As Mubiru & Co. prepare for definitive week, do not rule out lightning from striking twice

Saturday March 20 2021
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Author: Robert Madoi is a sports journalist and analyst. PHOTO/FILE/NMG.


If being asked to run the rule over the Cranes was supposed to turn Abdallah Mubiru’s insides to jelly, a media interview the unassuming coach gave this past week indicates otherwise. In the interview conducted by Fufa’s media and communication team, the appetite for a fight appears to be there. Mubiru also tentatively acknowledges the awkward position in which Fufa put him after sending Johnny McKinstry on gardening leave.

The Northern Irishman recently shared statistics on his social media platforms that seem to question why his employer has treated him dismissively. The statistics that have until now gone largely unnoticed indicate that there has been a marked improvement in the Cranes’ win percentage under his stewardship. 
Using the same number of games he has overseen as Cranes coach, McKinstry and his representatives came up with before (33 percent) and after (67 percent) win percentage points that had such a yawning chasm.

On account of the striking difference, the temptation to have McKinstry credentialed as a tough act to follow is overbearing. The numbers suggest as much. Yet observers who are eager to explore the less illustrious side of McKinstry (of which there appear to be many) will hasten to add that numbers don’t bleed. 
While he doesn’t belong to this school of thought, Mubiru will be the first to admit that it is premature to read too much into numbers. It after all was not long ago that the perplexities of a numbers game occurred to the courteous and soft-spoken coach.

It was not possible to recognise the cunning that wrong-footed many opponents during the Chan qualifiers in 2019 without glossing over Mubiru’s less savoury side. Lest we forget, the current Cranes interim coach almost suffered a damaging setback when Police flirted with relegation from the StarTimes Uganda Premier League.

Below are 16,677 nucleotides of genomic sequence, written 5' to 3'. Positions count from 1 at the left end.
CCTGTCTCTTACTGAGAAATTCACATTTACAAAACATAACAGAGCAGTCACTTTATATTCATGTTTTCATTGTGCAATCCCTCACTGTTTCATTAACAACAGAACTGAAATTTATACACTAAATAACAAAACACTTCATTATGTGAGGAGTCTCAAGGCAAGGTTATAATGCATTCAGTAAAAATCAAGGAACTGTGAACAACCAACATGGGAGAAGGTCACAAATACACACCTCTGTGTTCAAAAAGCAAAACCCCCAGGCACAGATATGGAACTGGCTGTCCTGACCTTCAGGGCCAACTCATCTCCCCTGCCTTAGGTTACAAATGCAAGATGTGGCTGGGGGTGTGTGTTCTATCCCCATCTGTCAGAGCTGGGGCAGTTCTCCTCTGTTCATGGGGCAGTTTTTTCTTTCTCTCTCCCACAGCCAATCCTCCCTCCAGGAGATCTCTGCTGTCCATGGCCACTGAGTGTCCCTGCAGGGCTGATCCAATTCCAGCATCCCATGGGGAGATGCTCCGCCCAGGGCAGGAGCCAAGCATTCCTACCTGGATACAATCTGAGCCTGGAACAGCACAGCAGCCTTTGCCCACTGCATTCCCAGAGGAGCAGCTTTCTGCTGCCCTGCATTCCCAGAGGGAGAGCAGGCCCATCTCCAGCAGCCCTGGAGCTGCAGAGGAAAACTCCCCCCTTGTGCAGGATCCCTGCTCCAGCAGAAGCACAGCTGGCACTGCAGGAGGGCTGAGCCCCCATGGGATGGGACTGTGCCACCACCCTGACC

The Cops eventually beat the drop, barely. The baleful silence that attends Mubiru’s travails on the domestic scene before the pandemic struck should not be held against him. But it just goes to show how swiftly a calm outlook can tailspin into chaos.

It could also explain why the idea of suspending McKinstry has struck Mubiru as ludicrous. While the latter has not come out to say as much, subtle hints have been dropped. After all, Police gave him what Fufa could not (or is it cannot?) afford McKinstry – time and the benefit of the doubt. It could also be that Mubiru is under no illusions. The player power that is rumoured to have put McKinstry in the cross hairs is still alive and well.

Whatever the case, Mubiru knows that he has a golden opportunity to make a case for local coaches during next week’s set of Afcon qualifiers. If the Cranes improve only modestly on McKinstry’s recent dire performances, there will be a tentativeness about going local. We could essentially relive what happened to Moses Basena. The “see you soon” in Seb Desabre’s widely shared tweet will gain more currency.


Just in case you forgot, Desabre was handed the Cranes coaching reins even after Basena engineered a 1-0 win against Egypt in a polished display. Basena made the shortlist when Fufa invited applicants to have a crack at the Cranes job. The writing was, however, on the wall. Just not to Basena, though. If lightning strikes twice, expect normal service to resume after Mubiru has whined fleetingly.

Twitter: @robertmadoi